Historically, paternity had been established by a series of legal presumptions. Naturally, the husband of any woman who gave birth was presumed at law to be the biological father of the infant. However, where a woman was not married, law generally presumed that the individual identified by the mother was the father of the child, as long as there was other evidence (such as temporary cohabitation) that supported the allegation.
However, it was clear that in many cases, that women were misidentifying biological fathers. Moreover, it was highly suspected, but difficult to prove, that many married women were giving birth to children who were not the offspring of the woman's husband. However, there was no scientific method by which this could be proved. As the law existed, men were often required to support infants who could not definitively be identified as their own children.
By the 1920s, blood types were well enough understood to have a genetic basis so that certain paternal/maternal pairings could be definitively ruled out given the range of blood types in the offspring. In other words, infants inherited their blood type antibodies - A, B and Rhesus+, from one or the other of their parents. If for example, the infant's blood type was AB-, the mother was A- and the presumed father was O-, the presumed father could not possibly be the biological father as the B antibody must have come from the biological father.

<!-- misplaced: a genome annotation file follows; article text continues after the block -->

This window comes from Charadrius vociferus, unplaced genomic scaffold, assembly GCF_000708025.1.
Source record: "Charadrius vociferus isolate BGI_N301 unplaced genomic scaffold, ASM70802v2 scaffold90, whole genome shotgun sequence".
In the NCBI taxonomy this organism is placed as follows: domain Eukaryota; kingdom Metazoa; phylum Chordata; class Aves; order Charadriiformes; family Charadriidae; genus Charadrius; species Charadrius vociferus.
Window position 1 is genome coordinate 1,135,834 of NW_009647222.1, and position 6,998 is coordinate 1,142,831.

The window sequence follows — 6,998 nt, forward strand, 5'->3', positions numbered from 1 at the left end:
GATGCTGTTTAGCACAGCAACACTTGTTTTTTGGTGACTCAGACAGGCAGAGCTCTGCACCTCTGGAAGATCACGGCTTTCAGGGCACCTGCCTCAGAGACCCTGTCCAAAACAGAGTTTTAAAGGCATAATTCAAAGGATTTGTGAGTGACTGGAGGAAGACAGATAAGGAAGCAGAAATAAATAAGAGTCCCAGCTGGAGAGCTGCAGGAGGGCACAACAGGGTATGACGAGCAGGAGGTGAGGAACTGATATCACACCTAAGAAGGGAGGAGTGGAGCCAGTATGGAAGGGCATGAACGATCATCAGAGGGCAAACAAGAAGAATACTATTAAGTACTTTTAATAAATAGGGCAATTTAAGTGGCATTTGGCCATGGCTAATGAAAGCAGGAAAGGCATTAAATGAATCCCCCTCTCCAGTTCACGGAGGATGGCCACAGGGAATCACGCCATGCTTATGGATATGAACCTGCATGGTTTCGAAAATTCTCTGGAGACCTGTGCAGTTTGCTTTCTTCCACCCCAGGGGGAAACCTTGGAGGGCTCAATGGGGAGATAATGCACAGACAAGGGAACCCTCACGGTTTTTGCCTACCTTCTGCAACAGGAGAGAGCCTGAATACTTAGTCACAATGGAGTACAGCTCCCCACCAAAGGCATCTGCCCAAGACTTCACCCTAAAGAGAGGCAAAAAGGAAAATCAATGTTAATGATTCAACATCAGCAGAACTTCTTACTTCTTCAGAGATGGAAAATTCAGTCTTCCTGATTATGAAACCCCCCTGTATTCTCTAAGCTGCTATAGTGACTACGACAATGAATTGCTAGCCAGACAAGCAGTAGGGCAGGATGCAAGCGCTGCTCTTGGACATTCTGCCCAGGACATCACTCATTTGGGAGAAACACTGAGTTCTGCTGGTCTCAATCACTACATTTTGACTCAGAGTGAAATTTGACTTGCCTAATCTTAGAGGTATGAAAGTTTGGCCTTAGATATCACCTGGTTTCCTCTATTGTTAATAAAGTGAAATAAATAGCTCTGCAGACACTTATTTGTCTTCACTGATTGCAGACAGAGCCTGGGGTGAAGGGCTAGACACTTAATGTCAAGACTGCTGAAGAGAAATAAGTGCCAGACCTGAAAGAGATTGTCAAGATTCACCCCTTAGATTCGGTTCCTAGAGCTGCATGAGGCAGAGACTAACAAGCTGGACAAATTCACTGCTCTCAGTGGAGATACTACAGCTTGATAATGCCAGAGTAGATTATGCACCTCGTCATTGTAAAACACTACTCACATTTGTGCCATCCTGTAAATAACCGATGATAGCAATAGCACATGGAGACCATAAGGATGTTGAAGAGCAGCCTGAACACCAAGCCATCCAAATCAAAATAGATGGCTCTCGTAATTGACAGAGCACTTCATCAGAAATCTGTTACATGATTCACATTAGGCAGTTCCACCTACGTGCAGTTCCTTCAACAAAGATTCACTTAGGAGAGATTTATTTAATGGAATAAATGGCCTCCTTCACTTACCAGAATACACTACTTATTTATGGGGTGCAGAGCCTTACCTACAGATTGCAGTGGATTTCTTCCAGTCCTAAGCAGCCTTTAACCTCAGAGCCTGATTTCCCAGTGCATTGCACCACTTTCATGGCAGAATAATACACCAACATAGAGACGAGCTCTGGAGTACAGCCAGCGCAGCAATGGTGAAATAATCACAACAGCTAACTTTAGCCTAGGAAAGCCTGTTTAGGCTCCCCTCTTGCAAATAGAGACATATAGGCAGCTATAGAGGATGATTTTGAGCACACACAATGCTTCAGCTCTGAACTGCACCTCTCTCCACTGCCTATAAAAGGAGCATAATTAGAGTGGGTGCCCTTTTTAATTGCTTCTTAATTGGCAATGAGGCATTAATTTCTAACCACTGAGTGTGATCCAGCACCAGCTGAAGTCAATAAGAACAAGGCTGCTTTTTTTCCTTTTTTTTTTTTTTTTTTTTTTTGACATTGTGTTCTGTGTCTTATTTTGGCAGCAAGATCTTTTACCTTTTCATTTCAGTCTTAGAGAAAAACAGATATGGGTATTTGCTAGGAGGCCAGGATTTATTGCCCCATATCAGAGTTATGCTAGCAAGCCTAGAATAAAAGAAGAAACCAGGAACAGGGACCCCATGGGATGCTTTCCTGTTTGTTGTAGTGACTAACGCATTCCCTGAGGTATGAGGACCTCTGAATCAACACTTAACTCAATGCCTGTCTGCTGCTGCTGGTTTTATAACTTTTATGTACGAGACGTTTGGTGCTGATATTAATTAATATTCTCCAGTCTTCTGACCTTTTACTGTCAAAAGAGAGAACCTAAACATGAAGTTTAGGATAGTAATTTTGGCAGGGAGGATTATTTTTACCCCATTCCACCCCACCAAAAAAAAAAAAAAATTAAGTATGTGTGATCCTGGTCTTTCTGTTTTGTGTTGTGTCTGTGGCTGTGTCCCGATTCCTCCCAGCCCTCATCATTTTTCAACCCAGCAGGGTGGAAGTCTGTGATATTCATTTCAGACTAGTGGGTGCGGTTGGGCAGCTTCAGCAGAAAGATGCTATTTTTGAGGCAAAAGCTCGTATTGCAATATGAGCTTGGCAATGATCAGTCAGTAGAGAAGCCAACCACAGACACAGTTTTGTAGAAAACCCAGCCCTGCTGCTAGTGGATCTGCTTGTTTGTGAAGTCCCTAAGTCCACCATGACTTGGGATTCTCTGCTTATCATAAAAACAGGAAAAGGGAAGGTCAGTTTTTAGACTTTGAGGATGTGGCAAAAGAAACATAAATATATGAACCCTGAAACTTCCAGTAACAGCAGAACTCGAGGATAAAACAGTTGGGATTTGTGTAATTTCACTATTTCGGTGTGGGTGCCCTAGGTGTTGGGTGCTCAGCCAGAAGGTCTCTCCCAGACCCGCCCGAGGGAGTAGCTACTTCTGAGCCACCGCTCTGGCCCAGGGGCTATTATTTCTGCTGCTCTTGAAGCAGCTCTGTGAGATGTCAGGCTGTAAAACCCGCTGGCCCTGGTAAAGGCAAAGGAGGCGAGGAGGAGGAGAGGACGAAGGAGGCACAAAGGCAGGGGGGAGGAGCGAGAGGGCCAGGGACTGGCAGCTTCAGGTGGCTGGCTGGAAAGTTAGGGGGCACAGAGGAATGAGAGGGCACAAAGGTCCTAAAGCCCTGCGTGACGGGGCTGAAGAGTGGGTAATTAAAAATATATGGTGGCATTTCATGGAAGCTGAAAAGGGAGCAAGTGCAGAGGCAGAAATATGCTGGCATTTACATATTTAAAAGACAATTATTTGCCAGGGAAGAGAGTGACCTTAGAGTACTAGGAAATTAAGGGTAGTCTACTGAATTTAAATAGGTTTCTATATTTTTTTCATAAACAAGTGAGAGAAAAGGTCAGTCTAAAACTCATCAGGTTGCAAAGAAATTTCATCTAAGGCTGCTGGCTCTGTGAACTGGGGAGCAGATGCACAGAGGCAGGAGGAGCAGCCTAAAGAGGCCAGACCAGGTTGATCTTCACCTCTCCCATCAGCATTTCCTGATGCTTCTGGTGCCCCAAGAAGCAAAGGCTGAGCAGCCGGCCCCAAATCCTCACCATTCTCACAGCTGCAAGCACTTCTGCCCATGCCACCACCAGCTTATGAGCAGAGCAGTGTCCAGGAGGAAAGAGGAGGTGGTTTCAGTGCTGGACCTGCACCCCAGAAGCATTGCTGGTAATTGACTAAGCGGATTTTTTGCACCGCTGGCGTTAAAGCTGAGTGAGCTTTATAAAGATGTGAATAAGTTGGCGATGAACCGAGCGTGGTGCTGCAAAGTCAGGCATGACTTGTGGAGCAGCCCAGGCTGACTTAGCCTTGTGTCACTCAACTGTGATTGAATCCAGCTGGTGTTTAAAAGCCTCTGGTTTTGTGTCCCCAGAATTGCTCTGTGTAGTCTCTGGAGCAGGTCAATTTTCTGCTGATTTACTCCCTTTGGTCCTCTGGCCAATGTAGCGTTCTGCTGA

However, the early test was often not definitive. For example, if mother, father and infant were all type O-, this would not rule out the possibility of paternity, but could not prove it.
Since the advent of DNA typing, paternity testing has become much more definitive. Instead of testing just three genetic markers, which is the case with blood type testing, dozens of possible gene matches can be compared over a wide range of values. Persons who are not related will very quickly be eliminated from the possibility of paternity, and persons who are related can be matched to a very high degree of confidence. It is not difficult to match with a confidence exceeding the number of individuals on the planet, or to put it another way, the odds of finding another individual on the planet with an identical match are less than 30%.
In Paternity, House performs a surreptitious paternity test on both parents of the patient to win a bet that the father is not the patient's biological father. However, the test also indicates a clue that leads House to the correct diagnosis.
In Maternity, a woman tricks her husband into taking a paternity test because she is not sure if the fetus she is carrying is actually his child.